usual manner. Patients remain in hospital overnight for
monitoring and are discharged the following day if well.
All patients were discharged the following day.
Colonoscopically assisted laparoscopic polypectomy
was successfully achieved in 12 cases. All patients were
able to tolerate oral intake following the procedure and
there were no complications. The pathological analysis
has been detailed above. Of the excised polyps, 11 were
confirmed as benign adenomatous polyps and 1 polyp
showed a focus of moderately differentiated adenocarci-
noma arising from Tubulovillous adenomatous lesion.
This patient went on to have a laparoscopically assisted
Adenomatous colonic polyps are amongst the most
Copyright © 2013 SciRes. SS
A. Z. KALEEM ET AL.
Copyright © 2013 SciRes. SS
common disorders of the colon and regarded as pre-ma-
lignant conditions. The majority of colonic polyps are
amenable to endoscopic snare excision. Large flat or in-
accessible right sided polyps pose a problem to safe en-
doscopic excision. The danger of incomplete excision or
perforation of the colon is significant, particularly in thin
walled caecum and ascending colon, and varies amongst
reports to as much as 3% . Laparoscopic assisted colono-
scopic polypectomies are now well established for the
removal of such polyps and provide the extra security of
an intra-abdominal, serosal view of the colon whilst the
endoscopist is removing the polyp via snare . Thus in
the case of perforation, it may be identified and treated
immediately. In addition, the use of the colonoscope al-
lows for accurate location of the polyp and thus mini-
mizing the need for colonic mobilization, with the excep-
tion of posterior/lateral wall located polyp. In this ap-
proach, the polyp is removed piecemeal and without sur-
rounding margins and thus histological comments on the
complete excision are difficult. There is also the consid-
eration of a late perforation due to diathermy injury
which may not be evident at the time of laparoscopy/
colonoscopy. We describe an alternative technique to
ensure complete polyp and margin removal, as a simple
wedge resection with the combination of laparoscopy and
colonoscopy. This technique has previously been de-
scribed, in association with the laparoscopic assisted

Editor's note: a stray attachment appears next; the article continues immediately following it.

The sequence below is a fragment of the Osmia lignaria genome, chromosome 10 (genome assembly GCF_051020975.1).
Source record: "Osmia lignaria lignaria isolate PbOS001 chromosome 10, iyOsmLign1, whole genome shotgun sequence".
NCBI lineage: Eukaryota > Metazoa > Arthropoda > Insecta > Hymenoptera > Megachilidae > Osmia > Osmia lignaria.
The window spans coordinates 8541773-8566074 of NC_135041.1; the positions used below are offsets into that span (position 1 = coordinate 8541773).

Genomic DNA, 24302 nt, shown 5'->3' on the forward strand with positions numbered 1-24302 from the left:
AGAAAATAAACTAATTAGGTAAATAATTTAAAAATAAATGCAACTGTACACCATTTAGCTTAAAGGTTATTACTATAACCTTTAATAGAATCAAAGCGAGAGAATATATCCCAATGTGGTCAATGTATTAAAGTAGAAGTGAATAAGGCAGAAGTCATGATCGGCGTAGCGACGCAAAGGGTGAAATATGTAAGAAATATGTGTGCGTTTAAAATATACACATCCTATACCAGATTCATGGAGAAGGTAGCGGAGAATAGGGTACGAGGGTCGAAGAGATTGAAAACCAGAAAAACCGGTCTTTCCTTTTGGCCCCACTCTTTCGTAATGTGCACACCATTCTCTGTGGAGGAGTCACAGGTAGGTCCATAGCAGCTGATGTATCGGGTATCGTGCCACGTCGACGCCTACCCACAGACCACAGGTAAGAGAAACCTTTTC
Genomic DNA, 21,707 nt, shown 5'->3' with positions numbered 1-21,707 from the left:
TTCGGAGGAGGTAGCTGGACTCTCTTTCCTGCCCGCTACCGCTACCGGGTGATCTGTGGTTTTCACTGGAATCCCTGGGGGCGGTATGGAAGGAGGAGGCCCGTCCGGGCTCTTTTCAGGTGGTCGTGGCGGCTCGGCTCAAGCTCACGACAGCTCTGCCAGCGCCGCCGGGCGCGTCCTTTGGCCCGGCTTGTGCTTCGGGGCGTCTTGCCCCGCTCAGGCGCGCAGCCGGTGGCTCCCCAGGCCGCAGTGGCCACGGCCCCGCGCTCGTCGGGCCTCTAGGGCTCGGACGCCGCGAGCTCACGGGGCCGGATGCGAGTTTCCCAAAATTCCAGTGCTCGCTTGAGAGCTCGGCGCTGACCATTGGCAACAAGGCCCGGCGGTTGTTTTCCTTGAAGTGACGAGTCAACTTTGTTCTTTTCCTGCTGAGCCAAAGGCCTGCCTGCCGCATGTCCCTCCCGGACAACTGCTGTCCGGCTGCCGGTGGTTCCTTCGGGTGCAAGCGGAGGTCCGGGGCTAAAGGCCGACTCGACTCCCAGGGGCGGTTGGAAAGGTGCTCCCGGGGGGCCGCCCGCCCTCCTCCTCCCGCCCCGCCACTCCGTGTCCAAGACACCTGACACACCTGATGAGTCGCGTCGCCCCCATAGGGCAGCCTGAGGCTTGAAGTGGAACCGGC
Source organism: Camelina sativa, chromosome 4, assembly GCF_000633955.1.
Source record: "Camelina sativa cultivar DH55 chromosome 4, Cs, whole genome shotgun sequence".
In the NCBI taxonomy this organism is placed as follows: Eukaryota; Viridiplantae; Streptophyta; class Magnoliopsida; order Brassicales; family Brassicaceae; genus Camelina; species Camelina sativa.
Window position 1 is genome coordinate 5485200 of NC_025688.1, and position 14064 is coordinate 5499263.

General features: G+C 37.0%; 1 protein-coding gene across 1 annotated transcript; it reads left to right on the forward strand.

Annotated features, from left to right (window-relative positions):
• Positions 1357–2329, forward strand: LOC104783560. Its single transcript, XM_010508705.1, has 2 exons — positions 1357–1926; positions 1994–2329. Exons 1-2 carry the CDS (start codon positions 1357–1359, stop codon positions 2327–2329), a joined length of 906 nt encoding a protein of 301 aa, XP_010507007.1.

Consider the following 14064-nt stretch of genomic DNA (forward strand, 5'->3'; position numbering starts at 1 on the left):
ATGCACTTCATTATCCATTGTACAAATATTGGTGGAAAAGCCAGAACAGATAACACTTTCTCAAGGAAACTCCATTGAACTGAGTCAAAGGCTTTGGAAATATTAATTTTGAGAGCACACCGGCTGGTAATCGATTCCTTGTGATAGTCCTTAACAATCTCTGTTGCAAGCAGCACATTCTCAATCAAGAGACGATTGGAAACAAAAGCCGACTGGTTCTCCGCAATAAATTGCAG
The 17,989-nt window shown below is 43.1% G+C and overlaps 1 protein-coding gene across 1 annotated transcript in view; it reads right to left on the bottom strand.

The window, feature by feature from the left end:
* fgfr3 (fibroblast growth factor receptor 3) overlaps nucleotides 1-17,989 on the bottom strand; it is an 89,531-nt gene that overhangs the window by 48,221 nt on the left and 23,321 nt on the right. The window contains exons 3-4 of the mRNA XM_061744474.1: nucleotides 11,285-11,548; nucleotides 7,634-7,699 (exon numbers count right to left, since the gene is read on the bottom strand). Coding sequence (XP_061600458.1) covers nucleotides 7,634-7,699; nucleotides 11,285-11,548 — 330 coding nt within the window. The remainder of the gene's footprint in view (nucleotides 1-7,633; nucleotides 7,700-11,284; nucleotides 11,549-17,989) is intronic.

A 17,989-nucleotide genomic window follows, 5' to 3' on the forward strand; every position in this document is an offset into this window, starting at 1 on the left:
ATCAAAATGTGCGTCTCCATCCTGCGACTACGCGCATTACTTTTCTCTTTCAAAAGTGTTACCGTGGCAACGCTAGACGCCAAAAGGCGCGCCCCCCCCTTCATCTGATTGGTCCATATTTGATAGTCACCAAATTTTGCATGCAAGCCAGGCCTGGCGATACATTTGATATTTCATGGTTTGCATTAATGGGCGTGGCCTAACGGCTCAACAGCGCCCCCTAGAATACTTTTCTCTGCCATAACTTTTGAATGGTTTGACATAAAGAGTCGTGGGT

EMR, but not as a definitive procedure in its own right
[6,7]. Using an endoscopic GIA stapler, guided by the
colonoscope, a wedge of the affected part of colon is
removed with adequate margins. Laparoscopic tools are
used to lift up the colon to achieve appropriate stapler
angle, and the colonoscope provides simultaneous view
of the polyp to the laparoscopic surgeon, thus ensuring
complete removal of the polyp. This procedure for be-
nign colonic polyps eliminates the risk of perforation in
difficult polypectomies whilst also providing complete
excision with margins. This procedure has been de-
scribed previously in the literature as an alternative to
laparoscopically assisted colonoscopic excision, depend-
ing upon the location of the polyp. Due to the fragility of
this caecal walls, we believe that the endoscopic wedge
resection of tubulovillous adenomas in the caecum or
ascending colon should be considered as a safer and
more definitive procedure within its own right.
The negative caveat to the combined laparoscopic and
colonoscopic polyp removals is the potential need for
definitive resection if histology shows malignant change.
1 of the 12 patients in our experience thus far has had a
focus of adenocarcinoma in the resected polyp and has
thus required formal laparoscopic hemicolectomy. Thus,
the patient undergoes 2 general anaesthetics and laparo-
scopic abdominal surgeries within a short time frame.
However, given the common place nature of colonic
polyps, and the advent of bowel screening, a large num-
ber of benign polyps are being identified that are not
amenable to endoscopic resection. We feel that in such
circumstances colonoscopic assisted laparoscopic poly-
pectomies provide an excellent, safe and definitive exci-
sion method, particularly for right sided lesions. Patients
may go home the following day, and may eat and drink
once recovered from the anaesthetic.
Colonoscopically assisted laparoscopic polypectomies
provide an alternative and safe method of colonic poly-
pectomy for benign polyps, which are not amenable to
endoscopic resection. Laparoscopic wedge resection en-
sures complete polypectomy with margins, and avoids
formal laparoscopic colonic resection and the risk of
perforation in difficult inaccessible polyps with endo-
scopic mucosal resection. We recommend this should be
considered as a definitive procedure for benign polyps,
with no histological evidence of malignant transforma-
tion, and propose this technique as an alternative to right
hemicolectomies for benign lesions.